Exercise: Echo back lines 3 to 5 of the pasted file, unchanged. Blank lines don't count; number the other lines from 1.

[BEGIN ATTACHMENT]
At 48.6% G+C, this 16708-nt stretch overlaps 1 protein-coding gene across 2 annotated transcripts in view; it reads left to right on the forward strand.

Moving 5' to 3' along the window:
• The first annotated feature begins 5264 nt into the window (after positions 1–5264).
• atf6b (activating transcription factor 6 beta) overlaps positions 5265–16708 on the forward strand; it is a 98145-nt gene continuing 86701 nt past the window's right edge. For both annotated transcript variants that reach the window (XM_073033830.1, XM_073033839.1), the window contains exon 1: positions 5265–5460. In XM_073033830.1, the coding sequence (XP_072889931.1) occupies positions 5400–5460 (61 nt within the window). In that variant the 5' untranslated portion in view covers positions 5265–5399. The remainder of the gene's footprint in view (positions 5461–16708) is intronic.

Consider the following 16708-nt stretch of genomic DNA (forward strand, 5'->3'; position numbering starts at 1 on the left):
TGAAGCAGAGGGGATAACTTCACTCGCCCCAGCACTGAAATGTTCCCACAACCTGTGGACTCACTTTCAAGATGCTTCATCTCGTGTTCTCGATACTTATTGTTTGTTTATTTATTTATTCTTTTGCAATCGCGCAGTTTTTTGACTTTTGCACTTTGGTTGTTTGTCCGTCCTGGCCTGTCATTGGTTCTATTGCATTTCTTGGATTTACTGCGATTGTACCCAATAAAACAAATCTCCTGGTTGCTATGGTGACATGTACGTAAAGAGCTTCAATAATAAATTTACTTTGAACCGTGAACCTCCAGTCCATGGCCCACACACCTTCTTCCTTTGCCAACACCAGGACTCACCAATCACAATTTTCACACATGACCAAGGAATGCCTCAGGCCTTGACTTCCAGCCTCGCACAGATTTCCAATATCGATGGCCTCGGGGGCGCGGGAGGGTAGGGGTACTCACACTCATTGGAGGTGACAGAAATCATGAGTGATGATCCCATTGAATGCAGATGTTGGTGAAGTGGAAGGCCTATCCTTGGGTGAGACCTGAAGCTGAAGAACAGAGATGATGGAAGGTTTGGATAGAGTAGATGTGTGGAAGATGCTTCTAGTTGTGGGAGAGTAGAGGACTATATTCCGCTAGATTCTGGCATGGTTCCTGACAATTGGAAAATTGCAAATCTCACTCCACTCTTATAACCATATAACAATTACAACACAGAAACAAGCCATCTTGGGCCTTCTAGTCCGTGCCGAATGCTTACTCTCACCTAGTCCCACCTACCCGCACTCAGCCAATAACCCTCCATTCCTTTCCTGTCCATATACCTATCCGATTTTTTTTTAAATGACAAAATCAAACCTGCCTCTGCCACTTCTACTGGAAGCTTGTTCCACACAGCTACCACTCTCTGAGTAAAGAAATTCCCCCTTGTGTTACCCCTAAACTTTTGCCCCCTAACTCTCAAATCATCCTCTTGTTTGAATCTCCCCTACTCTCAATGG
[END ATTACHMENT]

• The first annotated feature begins 5264 nt into the window (after positions 1–5264).
• atf6b (activating transcription factor 6 beta) overlaps positions 5265–16708 on the forward strand; it is a 98145-nt gene continuing 86701 nt past the window's right edge. For both annotated transcript variants that reach the window (XM_073033830.1, XM_073033839.1), the window contains exon 1: positions 5265–5460. In XM_073033830.1, the coding sequence (XP_072889931.1) occupies positions 5400–5460 (61 nt within the window). In that variant the 5' untranslated portion in view covers positions 5265–5399. The remainder of the gene's footprint in view (positions 5461–16708) is intronic.

Consider the following 16708-nt stretch of genomic DNA (forward strand, 5'->3'; position numbering starts at 1 on the left):